A Sheriff Search should be carried out in relation to a leasehold interest. Where a Judgment is obtained or monies are due to the Revenue Commissioners it may be lodged with Sheriff for execution. The Sheriff can seize the goods of a debtor excluding freehold property. Searches therefore should be carried out against leasehold property only, and, additionally the Sheriff only has power to seize goods if the property is used wholly or partly for the purposes of carrying on a business. Goods considered ‘available for seizure’ under Sheriff law must be the sole unencumbered property of the taxpayer and must be saleable.
Since the Land and Conveyancing Law Reform Act 2009 came into effect, there has been no need for Sheriff’s Office searches in relation to the purchase of wholly residential leasehold property.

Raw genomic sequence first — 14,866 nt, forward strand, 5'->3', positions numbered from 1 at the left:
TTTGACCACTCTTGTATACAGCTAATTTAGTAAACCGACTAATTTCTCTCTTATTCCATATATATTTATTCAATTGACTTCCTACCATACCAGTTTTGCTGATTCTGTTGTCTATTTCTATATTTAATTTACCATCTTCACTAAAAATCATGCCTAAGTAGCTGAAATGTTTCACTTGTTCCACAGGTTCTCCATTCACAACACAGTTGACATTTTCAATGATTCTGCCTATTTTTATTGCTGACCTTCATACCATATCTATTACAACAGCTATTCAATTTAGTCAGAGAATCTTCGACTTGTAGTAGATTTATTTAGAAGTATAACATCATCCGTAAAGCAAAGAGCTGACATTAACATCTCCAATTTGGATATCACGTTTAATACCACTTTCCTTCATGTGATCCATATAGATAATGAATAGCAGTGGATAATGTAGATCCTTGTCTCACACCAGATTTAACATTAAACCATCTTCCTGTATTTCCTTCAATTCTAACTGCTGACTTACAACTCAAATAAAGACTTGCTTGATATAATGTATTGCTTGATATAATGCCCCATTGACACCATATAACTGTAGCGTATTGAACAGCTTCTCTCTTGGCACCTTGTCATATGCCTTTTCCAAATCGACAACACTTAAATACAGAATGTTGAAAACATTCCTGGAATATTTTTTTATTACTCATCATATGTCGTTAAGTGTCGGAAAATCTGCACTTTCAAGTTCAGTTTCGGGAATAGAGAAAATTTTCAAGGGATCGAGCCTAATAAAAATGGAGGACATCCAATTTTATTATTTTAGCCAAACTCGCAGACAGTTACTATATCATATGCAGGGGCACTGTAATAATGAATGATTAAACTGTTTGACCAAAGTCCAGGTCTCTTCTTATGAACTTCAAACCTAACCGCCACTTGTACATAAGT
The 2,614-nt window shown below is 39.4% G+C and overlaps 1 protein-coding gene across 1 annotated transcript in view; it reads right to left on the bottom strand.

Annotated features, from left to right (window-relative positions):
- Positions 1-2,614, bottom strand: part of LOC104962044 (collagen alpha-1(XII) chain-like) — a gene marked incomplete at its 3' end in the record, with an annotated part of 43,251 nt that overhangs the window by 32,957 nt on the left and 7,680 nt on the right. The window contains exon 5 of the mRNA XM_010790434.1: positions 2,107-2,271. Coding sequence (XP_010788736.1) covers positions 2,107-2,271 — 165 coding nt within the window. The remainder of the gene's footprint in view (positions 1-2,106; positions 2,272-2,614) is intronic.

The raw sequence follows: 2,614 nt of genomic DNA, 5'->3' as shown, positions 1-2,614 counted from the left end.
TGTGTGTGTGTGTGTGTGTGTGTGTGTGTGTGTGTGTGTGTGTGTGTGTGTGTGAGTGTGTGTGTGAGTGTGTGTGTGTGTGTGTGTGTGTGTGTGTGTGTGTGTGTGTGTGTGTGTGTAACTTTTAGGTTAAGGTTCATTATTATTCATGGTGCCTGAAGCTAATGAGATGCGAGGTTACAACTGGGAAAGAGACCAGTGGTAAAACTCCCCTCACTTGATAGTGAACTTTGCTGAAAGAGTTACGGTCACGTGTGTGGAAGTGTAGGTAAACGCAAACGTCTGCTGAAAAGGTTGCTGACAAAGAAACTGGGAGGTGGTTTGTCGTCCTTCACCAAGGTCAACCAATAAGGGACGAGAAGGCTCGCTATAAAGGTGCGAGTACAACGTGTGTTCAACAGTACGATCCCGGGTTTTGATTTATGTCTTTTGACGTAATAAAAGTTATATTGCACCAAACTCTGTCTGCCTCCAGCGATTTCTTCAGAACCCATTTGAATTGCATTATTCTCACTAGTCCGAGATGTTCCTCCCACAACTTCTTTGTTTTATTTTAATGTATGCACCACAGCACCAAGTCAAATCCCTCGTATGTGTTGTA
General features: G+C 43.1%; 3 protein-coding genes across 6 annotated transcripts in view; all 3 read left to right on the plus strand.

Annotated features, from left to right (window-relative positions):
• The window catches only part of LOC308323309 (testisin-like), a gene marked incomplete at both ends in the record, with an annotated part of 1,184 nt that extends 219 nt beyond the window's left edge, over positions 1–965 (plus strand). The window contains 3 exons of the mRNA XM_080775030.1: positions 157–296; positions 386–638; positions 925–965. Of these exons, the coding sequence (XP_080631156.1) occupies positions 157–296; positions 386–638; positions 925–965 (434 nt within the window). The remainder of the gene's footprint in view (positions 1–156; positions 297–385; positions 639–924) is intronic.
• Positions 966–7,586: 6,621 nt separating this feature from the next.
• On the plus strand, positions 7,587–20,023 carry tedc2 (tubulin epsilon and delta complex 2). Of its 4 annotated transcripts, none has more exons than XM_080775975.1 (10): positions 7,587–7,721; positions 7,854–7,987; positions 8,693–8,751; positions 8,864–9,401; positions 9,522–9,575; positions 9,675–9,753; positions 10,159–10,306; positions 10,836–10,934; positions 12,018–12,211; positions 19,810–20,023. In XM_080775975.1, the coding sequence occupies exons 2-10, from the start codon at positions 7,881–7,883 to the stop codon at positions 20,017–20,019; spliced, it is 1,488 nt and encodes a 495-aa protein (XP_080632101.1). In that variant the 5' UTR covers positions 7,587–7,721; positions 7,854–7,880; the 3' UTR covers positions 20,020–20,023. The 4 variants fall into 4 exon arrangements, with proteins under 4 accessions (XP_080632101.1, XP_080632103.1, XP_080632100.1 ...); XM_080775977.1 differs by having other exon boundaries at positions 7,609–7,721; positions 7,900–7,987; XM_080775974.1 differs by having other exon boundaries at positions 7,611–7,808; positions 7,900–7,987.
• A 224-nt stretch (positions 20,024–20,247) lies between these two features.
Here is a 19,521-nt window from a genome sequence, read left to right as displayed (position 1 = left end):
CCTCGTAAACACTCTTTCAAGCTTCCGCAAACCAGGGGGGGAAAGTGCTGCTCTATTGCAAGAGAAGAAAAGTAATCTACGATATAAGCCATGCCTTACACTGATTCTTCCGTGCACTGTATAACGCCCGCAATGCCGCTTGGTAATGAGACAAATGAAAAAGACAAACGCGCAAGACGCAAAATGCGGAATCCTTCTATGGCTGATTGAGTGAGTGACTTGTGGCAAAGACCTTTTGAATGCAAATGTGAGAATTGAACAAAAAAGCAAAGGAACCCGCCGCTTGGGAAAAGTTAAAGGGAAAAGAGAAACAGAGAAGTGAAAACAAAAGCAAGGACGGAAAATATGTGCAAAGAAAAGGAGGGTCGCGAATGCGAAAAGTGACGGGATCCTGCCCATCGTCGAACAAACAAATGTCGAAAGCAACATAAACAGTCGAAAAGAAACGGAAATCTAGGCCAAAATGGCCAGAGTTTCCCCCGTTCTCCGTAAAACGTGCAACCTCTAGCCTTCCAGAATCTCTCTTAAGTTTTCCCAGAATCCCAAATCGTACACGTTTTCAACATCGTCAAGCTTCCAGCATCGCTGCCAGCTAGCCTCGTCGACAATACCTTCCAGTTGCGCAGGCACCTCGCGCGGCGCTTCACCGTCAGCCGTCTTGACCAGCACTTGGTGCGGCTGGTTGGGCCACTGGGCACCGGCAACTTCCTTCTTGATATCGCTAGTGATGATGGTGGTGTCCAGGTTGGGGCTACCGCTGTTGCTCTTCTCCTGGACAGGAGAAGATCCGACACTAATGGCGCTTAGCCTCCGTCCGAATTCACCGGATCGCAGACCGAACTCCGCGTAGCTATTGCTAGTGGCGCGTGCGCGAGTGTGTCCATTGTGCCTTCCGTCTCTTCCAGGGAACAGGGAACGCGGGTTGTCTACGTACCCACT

There are two types of sheriffs: “Ordinary” Sheriffs and Revenue Sheriffs, and searches with both should be done in any instance when a Sheriff search is required. The Ordinary Sheriff is the County Registrar and is run by the Courts Services. The Revenue Sheriffs are government appointments. Currently there are 16 Revenue Sheriffs in Ireland. There are two in Dublin (city and county) and two in Cork (city and county), with a dozen more throughout the country, whose primary responsibility is to collect taxes on behalf of the collector general.
In Dublin and Cork the Revenue Sheriff is also the “Ordinary Sheriff”.